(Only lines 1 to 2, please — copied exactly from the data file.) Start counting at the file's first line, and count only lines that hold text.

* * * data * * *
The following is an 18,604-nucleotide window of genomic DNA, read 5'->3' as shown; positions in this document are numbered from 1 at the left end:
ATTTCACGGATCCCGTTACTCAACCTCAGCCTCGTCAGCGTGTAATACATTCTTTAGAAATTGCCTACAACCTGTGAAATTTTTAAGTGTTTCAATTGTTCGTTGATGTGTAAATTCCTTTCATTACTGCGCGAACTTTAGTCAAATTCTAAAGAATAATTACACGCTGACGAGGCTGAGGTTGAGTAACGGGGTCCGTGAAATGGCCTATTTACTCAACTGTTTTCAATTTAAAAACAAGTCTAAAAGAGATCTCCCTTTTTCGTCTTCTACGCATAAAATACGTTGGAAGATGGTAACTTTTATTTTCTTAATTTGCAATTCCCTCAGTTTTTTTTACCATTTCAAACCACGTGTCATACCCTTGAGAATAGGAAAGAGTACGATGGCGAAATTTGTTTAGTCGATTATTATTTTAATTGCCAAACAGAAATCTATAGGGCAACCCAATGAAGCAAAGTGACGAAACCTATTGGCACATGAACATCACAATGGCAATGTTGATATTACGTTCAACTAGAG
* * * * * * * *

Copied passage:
The following is an 18,604-nucleotide window of genomic DNA, read 5'->3' as shown; positions in this document are numbered from 1 at the left end:
ATTTCACGGATCCCGTTACTCAACCTCAGCCTCGTCAGCGTGTAATACATTCTTTAGAAATTGCCTACAACCTGTGAAATTTTTAAGTGTTTCAATTGTTCGTTGATGTGTAAATTCCTTTCATTACTGCGCGAACTTTAGTCAAATTCTAAAGAATAATTACACGCTGACGAGGCTGAGGTTGAGTAACGGGGTCCGTGAAATGGCCTATTTACTCAACTGTTTTCAATTTAAAAACAAGTCTAAAAGAGATCTCCCTTTTTCGTCTTCTACGCATAAAATACGTTGGAAGATGGTAACTTTTATTTTCTTAATTTGCAATTCCCTCAGTTTTTTTTACCATTTCAAACCACGTGTCATACCCTTGAGAATAGGAAAGAGTACGATGGCGAAATTTGTTTAGTCGATTATTATTTTAATTGCCAAACAGAAATCTATAGGGCAACCCAATGAAGCAAAGTGACGAAACCTATTGGCACATGAACATCACAATGGCAATGTTGATATTACGTTCAACTAGAG